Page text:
Fire Investigator Joy Veranth arrived at the park to investigate the fire and observed what she concluded were the charred remains of a molotov cocktail. Her Conclusion was based on evidence at the scene, including the flammable liquid spray pattern left on the asphalt, a white sock that had been used as a wick, broken glass fragments from what appeared to have been a beer bottle, the smell of gasoline, and charred grass at the edge of the asphalt. Veranth photographed the scene and took recorded statements from three of the teenagers who identified the two boys they had seen on the path as Toby Richmond and Harrell. They also identified Harrell as the boy they had seen handling the object he threw just before the explosion. Veranth then went to Harrell's home to speak with his parents. Because Harrell's mother thought he might be at the Crest View Apartments, Veranth followed her there. When they did not find Harrell at the Crest View Apartments, Veranth left.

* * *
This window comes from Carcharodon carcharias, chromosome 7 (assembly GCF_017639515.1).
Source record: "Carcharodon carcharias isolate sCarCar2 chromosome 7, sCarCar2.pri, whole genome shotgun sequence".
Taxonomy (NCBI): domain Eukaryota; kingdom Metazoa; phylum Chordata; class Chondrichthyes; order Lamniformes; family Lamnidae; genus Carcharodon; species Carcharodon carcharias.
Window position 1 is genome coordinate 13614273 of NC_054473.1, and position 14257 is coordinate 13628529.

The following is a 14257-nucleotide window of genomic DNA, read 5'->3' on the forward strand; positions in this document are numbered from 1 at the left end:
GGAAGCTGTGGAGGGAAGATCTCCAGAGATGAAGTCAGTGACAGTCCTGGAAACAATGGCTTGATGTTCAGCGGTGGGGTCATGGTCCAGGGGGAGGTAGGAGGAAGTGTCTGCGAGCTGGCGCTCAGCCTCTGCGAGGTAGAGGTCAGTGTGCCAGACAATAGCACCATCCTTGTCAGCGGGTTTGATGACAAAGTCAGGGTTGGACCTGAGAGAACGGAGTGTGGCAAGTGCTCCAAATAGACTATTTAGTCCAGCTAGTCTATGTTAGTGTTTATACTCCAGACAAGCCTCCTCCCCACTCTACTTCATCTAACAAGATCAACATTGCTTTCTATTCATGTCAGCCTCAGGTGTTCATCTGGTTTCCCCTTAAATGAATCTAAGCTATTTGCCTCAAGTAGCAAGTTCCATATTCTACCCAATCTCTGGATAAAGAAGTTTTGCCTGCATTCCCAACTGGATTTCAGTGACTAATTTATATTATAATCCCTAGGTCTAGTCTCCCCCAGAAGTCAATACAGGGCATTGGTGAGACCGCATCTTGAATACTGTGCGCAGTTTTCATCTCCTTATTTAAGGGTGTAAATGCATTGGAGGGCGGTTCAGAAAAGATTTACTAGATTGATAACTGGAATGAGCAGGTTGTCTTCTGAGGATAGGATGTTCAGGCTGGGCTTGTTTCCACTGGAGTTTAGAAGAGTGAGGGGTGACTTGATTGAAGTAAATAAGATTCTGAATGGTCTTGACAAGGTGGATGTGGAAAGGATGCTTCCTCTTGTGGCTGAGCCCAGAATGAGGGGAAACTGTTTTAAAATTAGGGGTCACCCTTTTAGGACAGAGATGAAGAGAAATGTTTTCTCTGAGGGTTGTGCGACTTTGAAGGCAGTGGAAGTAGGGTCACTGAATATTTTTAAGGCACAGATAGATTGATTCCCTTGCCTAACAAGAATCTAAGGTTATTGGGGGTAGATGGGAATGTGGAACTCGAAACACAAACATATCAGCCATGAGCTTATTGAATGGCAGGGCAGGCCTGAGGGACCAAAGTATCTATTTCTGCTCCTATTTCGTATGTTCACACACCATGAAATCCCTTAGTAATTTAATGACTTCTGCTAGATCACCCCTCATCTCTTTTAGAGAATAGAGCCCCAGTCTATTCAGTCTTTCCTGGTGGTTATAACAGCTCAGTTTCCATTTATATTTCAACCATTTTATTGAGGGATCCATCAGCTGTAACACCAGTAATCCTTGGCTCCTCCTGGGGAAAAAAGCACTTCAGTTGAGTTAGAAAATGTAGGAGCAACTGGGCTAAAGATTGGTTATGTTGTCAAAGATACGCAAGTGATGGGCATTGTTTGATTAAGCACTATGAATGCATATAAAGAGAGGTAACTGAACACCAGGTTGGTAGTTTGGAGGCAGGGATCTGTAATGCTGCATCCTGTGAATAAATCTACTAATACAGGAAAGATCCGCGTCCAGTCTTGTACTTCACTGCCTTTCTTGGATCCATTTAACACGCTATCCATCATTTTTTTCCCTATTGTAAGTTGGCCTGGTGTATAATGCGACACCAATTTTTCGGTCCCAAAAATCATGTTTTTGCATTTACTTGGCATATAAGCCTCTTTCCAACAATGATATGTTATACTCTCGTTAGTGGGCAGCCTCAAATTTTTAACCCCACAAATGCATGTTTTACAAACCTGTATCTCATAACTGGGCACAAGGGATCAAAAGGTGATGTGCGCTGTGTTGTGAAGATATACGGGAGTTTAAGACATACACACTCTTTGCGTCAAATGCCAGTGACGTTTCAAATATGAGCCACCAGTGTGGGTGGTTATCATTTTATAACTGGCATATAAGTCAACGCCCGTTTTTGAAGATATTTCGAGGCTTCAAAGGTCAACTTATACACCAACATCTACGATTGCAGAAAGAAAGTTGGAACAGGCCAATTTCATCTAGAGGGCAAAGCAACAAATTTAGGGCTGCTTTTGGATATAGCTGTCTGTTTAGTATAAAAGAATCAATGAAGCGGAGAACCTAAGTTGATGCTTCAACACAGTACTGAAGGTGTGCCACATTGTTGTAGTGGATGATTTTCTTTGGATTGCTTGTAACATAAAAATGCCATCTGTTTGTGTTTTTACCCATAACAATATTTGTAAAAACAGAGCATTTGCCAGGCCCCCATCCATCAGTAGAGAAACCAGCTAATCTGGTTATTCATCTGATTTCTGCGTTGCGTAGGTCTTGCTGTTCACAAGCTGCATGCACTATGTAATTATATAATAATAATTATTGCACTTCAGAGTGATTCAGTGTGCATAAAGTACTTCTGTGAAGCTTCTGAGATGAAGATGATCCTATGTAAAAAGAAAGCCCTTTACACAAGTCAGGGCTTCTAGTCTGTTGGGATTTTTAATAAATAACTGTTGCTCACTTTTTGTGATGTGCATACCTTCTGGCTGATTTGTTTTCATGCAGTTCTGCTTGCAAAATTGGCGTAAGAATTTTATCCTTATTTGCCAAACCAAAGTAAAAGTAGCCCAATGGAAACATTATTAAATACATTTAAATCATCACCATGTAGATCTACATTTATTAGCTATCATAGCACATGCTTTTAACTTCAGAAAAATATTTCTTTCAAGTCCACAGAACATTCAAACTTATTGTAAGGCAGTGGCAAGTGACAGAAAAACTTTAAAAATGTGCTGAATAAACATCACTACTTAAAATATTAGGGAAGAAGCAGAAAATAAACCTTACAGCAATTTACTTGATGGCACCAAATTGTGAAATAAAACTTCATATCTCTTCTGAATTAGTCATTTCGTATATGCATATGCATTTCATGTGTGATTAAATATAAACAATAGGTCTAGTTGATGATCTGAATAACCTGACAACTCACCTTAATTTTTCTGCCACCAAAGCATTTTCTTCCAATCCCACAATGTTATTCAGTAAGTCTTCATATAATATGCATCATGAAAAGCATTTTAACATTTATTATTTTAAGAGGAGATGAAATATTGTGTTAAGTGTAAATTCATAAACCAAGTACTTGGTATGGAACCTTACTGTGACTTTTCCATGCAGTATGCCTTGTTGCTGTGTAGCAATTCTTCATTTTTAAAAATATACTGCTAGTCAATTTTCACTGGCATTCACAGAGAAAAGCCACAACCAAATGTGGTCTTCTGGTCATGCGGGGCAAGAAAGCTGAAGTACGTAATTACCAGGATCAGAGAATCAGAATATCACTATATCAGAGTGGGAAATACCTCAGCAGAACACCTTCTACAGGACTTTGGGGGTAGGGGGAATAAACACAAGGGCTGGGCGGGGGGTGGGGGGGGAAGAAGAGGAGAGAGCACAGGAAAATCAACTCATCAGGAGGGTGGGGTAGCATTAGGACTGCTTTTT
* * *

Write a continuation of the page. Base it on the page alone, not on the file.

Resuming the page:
At about the same time, Officer Jeffrey R. Dixon was dispatched to the Crest View Apartments to investigate a domestic violence incident involving Toby Richmond. The dispatcher also told him that Richmond might be with Harrell. When Veranth heard this transmission over the radio, she called Dixon and told him that the two were suspects in the incident she was investigating and that she wanted to speak to them. Shortly after arriving at the Crest View Apartments, Dixon saw Harrell riding a bicycle in the parking lot and advised him that he would be detained until Veranth arrived. Dixon initially intended to take Harrell with him while he made another round of the complex to look for Richmond. As he usually does for officer safety purposes, Dixon patted Harrell down prior to placing him in the back of his patrol car to wait for Veranth. The officer had noticed that the right pocket of Harrell's jacket, which Harrell was now wearing, bulged in a way that seemed unusual and, when Dixon's hand came in contact with it, felt what he described as a small, hard, long and oval object among a number of other items in the pocket. His immediate concern was that it was a weapon, possibly the barrel of a small gun. When Dixon removed the item from Harrell's pocket, it appeared to him to be a homemade bomb several inches long wrapped in black electrical tape with something that resembled a firecracker fuse extending from one end. *fn2 After patting Harrell down, Dixon handcuffed him because, based on their prior contacts, he felt uncomfortable placing Harrell in the back of the patrol car without handcuffs. Dixon testified that he did not subjectively intend to place Harrell under arrest at that time but intended only to detain him until Veranth arrived.